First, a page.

Abusive behaviour on pets now recognised as domestic abuse

The new Act guidance now formally recognises financial abuse, which impacts a person’s ability to care for a pet as a form of domestic abuse.

Newly released Domestic Abuse Act guidance now includes abusive behaviour that has a direct or indirect impact on pets.

Following the Surviving Economic Abuse campaign, the guidance formally recognises financial abuse—the control of a person’s financial situation making it impossible for them to care for their pets—as a form of domestic abuse.

According to animal charity, Dogs Trust, almost 60% of professionals who work in the domestic abuse sector were aware of cases where pets, or an owner's ability to care for a pet, had been impacted by financial abuse.

Emotional manipulation

It says that people going through financial abuse are often subjected to the emotional trauma and distress of looking on helplessly while a beloved pet suffers untreated medical conditions or starving from lack of food.

Amy Hyde, Dogs Trust Outreach Projects Manager, said:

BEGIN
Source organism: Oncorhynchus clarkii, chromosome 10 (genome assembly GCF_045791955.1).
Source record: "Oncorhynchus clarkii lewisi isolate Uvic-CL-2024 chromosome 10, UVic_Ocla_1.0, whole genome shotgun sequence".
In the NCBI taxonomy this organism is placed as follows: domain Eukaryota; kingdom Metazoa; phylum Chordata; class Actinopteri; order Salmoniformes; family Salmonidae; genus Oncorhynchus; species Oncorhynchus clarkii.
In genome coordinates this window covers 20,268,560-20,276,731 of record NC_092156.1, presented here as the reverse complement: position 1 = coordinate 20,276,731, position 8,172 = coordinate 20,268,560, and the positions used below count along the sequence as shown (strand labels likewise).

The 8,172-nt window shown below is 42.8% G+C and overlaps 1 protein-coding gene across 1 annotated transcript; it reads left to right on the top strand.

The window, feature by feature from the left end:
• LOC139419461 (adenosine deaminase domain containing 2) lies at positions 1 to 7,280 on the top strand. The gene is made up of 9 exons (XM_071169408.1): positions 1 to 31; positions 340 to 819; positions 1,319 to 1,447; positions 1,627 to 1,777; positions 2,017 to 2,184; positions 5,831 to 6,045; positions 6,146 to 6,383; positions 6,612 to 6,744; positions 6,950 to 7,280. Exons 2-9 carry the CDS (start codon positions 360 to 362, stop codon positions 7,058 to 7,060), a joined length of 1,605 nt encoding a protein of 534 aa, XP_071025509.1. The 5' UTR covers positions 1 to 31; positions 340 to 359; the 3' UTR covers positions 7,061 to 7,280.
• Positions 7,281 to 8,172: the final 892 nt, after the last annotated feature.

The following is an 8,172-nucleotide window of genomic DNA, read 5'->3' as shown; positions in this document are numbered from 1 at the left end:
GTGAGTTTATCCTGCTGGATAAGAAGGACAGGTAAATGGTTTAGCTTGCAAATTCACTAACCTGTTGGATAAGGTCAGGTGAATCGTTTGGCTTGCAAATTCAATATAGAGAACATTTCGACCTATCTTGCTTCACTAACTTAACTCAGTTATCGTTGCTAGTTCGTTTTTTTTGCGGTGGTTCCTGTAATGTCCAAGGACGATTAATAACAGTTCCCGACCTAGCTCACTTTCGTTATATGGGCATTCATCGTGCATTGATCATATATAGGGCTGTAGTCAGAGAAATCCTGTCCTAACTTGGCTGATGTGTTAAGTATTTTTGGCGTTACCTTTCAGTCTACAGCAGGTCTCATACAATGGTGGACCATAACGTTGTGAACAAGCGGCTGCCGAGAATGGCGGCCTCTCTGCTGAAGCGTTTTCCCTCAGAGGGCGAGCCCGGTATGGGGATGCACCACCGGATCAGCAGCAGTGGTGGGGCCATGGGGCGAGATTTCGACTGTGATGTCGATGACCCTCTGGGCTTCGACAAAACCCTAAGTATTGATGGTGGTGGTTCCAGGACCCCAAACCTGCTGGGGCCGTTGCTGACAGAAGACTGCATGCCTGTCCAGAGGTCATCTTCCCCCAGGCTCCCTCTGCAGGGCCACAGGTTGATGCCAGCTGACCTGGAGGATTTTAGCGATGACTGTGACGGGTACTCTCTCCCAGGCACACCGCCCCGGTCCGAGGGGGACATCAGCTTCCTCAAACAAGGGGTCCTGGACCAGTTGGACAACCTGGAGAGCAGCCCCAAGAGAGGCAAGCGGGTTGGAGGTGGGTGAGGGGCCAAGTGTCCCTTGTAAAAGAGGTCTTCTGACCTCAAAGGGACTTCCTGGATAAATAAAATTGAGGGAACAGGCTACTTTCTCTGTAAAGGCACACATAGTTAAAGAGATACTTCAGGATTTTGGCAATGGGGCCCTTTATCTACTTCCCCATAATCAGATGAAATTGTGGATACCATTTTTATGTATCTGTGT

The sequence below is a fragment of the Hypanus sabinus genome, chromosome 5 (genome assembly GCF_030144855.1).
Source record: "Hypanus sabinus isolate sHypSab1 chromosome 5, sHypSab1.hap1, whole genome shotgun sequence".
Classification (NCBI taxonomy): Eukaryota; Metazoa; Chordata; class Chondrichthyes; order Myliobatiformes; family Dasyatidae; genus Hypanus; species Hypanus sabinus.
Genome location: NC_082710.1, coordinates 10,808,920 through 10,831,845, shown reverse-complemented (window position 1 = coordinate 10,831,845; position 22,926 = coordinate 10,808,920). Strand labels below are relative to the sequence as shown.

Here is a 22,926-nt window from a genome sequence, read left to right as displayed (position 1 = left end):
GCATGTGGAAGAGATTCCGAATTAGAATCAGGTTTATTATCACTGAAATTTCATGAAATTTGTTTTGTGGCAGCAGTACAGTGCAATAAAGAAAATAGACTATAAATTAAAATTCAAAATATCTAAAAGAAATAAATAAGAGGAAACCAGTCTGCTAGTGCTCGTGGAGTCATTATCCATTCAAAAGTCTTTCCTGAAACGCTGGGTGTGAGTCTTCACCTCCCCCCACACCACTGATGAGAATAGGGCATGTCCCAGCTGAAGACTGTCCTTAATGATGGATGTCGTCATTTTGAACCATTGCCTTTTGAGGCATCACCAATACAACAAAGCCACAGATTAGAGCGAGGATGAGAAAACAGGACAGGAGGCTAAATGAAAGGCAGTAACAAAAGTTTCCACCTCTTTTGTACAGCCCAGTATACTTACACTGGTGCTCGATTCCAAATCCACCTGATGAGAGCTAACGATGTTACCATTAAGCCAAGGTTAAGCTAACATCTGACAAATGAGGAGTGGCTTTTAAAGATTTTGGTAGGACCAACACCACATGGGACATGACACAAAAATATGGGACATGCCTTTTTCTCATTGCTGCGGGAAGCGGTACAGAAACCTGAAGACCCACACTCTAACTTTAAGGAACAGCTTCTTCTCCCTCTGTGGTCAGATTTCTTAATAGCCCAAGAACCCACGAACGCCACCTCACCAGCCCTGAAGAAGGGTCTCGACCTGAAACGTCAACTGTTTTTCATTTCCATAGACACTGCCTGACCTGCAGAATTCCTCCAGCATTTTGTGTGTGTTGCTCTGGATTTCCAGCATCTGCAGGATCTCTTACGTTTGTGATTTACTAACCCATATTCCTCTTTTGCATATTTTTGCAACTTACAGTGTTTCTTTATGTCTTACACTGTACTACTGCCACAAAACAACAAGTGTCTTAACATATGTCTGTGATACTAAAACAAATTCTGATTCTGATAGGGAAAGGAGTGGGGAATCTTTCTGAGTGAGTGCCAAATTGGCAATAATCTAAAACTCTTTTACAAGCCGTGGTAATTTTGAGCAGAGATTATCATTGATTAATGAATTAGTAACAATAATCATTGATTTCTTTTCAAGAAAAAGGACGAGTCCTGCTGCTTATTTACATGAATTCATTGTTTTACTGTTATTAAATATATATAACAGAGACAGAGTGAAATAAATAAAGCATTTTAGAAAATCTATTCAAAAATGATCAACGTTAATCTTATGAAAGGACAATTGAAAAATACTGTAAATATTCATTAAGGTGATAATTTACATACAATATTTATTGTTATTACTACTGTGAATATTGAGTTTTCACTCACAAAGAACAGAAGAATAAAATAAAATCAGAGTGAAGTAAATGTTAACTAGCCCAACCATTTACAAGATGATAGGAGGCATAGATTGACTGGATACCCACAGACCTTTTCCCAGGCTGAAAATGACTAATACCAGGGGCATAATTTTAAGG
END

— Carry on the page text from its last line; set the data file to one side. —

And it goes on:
Every day we see the devastating impact that economic abuse has on the dogs that we foster, as well as the emotional distress that it causes their owners, so we are delighted that this type of behaviour involving pets has been included in the Domestic Abuse Act guidance. Often perpetrators will withhold funds for vital veterinary care or dog food, controlling every expenditure.

The charity, which has been advocating for this to be included in the Act, says as in the case of couples with children, many people are forced to stay in abusive relationships for fear of the welfare of their pets.

We know that alongside economic abuse, dogs are also used to coerce and control emotionally—97% of professionals working in the sector say this is the case. This can range from the physical abuse of the animal, through to repeatedly threatening to harm, kill or ‘get rid’ of the dog.

Hereare some resources for reporting domestic abuse in the UK.

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